Last week was the Shopper Marketing Expo, put on by the Path to Purchase Institute in Chicago, IL. The best of the best in shopper marketing were there sharing valuable information. I attended four sessions and found some common themes running throughout:
I heard about insights from everyone. Art Sebastian from Kraft Foods spoke about how it took him six months to comb through the binders of insights Kraft had when he arrived. While I understand that most of us don’t have anywhere near that volume of research, I wonder if we are really looking at what we have and filling in the missing gaps. Our insights should build a story around the brand… if the story is incomplete, more insights are needed. If the insights tell you something other than what you know, trust it or do more research.
Brands are used to selling products, but consumers shop for solutions. We’ve heard it all too often from our own teams – ‘they’ve never done that’ (AKA: ‘I don’t know how to sell that in’). We need to push the envelope with our internal teams as well as our partners. Don’t accept the status quo and expect different results! Retailers are open to unique ideas.
There were many examples at the Expo of companies doing the unheard of with great success; here are two that stood out for me:
Kraft reinvented the deli by creating “Snack Smarter”, a solution for snacking. This launched in 2008 and since then Kraft has rolled out additional solutions such as Kraft’s mealtime solutions which included secondary placements in the meat case. They actually got retailers to replace proteins with Kraft’s cheese products. The proteins had higher margins for the retailers, but the increase in sales more than made up for it.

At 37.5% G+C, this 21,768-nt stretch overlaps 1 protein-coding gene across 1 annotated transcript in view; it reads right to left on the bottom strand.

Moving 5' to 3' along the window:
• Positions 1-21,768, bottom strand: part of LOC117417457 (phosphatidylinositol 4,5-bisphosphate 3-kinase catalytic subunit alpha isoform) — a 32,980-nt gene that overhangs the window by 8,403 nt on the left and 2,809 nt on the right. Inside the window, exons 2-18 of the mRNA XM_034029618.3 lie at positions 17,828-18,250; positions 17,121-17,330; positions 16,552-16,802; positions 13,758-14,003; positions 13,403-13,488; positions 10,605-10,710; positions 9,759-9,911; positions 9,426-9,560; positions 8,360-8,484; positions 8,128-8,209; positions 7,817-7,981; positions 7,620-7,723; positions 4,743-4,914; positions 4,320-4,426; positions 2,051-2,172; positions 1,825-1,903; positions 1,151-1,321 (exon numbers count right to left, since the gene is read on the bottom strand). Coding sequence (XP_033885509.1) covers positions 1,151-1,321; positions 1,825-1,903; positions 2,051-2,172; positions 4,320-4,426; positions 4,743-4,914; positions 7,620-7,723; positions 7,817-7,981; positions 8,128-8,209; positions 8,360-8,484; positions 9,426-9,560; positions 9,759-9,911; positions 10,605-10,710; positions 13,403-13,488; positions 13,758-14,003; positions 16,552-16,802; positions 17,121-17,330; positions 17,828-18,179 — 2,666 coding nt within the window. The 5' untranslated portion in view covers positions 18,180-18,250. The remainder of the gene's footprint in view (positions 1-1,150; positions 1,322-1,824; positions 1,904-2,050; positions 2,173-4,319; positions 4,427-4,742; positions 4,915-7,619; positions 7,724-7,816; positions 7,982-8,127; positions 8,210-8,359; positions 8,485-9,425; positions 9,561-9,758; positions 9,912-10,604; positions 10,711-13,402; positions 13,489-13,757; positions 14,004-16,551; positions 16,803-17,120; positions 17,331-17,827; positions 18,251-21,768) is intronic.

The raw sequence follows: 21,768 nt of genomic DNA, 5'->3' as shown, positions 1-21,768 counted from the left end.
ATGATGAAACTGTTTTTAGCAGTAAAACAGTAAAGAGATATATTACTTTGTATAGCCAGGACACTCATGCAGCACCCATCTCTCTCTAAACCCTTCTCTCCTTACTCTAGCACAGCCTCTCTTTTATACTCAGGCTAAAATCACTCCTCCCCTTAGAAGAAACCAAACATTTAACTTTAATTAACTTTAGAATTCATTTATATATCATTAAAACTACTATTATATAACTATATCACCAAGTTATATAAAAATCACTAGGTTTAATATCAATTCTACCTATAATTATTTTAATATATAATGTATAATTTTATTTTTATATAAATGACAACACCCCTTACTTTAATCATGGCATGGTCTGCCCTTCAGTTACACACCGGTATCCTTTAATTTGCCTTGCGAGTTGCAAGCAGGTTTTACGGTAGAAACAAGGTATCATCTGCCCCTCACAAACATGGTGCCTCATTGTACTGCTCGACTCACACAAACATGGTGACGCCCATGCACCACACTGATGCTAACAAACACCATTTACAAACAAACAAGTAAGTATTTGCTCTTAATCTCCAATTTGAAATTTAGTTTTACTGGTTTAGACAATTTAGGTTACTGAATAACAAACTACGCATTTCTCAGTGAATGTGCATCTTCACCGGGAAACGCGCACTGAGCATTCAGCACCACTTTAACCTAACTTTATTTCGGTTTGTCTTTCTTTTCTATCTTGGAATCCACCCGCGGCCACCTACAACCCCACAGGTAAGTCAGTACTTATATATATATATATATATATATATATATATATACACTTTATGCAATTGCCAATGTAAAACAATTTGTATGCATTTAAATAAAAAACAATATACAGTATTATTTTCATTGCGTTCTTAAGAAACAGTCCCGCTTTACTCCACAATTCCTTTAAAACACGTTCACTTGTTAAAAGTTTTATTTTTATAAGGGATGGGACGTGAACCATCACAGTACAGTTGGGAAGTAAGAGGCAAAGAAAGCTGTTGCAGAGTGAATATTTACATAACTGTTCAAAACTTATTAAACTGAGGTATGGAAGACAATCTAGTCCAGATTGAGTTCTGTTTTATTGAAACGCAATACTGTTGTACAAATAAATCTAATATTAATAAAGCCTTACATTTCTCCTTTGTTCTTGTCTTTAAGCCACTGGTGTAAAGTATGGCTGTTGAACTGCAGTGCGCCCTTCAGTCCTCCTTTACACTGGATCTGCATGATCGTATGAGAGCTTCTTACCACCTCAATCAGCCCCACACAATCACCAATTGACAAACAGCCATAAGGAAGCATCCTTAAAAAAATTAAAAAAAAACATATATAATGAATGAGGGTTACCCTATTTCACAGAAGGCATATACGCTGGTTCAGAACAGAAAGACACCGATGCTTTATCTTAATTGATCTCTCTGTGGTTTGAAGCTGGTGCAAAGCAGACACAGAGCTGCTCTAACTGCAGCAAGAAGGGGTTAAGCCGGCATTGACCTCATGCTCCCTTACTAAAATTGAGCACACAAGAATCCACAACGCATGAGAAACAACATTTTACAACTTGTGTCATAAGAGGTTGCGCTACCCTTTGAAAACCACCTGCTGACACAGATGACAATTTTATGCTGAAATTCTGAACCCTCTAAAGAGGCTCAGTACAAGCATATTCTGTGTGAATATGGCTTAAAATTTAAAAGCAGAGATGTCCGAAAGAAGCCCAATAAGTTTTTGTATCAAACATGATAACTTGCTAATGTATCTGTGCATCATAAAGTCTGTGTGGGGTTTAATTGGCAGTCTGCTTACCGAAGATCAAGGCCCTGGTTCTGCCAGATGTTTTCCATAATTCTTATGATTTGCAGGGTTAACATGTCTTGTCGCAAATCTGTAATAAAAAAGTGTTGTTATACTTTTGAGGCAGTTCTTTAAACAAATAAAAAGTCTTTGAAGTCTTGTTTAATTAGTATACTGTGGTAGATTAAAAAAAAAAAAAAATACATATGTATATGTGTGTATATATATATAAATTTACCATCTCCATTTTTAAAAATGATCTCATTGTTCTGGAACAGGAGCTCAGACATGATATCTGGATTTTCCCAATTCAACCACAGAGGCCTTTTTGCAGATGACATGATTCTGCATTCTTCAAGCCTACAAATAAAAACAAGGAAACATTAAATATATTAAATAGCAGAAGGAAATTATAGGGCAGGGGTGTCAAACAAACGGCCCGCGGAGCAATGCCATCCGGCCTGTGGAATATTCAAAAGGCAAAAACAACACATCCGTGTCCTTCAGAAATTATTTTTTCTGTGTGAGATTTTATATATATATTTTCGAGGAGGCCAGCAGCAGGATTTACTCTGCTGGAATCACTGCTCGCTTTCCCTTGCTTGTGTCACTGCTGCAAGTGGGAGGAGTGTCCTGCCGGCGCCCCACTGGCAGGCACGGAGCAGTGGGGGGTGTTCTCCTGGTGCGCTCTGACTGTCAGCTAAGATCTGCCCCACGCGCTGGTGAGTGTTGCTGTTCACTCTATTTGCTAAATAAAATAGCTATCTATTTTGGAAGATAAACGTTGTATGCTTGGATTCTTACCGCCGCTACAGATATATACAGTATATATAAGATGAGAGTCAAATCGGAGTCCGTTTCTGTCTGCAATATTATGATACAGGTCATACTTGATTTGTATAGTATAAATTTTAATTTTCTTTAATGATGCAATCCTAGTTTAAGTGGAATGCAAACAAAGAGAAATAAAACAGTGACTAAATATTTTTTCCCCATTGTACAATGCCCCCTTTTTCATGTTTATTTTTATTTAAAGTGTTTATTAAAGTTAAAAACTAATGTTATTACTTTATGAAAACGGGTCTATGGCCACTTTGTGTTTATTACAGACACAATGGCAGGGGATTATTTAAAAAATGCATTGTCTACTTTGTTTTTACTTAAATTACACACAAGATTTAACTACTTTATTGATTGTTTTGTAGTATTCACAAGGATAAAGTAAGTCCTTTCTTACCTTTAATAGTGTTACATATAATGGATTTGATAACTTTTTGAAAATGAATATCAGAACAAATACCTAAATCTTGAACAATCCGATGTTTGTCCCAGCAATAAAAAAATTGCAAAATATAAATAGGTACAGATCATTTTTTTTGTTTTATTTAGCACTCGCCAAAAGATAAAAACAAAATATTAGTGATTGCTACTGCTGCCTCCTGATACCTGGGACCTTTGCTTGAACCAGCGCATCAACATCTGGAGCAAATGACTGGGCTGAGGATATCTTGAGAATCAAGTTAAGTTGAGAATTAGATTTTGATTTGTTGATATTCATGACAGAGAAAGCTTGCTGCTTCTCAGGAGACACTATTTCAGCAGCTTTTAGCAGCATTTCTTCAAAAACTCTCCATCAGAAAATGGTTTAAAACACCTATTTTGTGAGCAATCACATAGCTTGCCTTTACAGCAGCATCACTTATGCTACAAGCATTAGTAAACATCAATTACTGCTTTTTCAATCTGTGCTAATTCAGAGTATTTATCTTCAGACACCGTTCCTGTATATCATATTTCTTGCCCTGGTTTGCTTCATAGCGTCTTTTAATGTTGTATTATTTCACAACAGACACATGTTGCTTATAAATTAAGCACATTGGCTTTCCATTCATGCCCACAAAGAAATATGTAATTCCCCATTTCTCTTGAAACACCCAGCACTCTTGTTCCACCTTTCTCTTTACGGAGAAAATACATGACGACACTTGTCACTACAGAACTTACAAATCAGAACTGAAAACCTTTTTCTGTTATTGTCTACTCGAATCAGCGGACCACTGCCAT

The Cough & Cold Care Package is a partnership between several manufacturers. What they found is that people are not only thinking about colds once they have one, but there is a cycle of awareness, prevention and solution that spans seven months. This provides additional opportunities for the brands as well as retailers. The team intentionally kept the number of branded products to a minimum so that retailers could add their own store brand cold solutions into the mix. The POP display was considered wildly successful, and is now in its second year.
News Flash: Your product is not being displayed as you intended it to be! We all spend so much time making sure our packaging is designed just right, only to learn that it doesn’t look anything like we’d planned once it hits the shelves. It really does make sense – the 16-year-old stock boy doesn’t share your vision, nor do the consumers sorting through your products. Plan for the worst, so you know that even then your product will be displayed in an acceptable manner.
Key Expo Takeaways
- Build money into your budgets for research.
- Push the envelope with in-store displays.
- Be prepared for the worst when it comes to package design.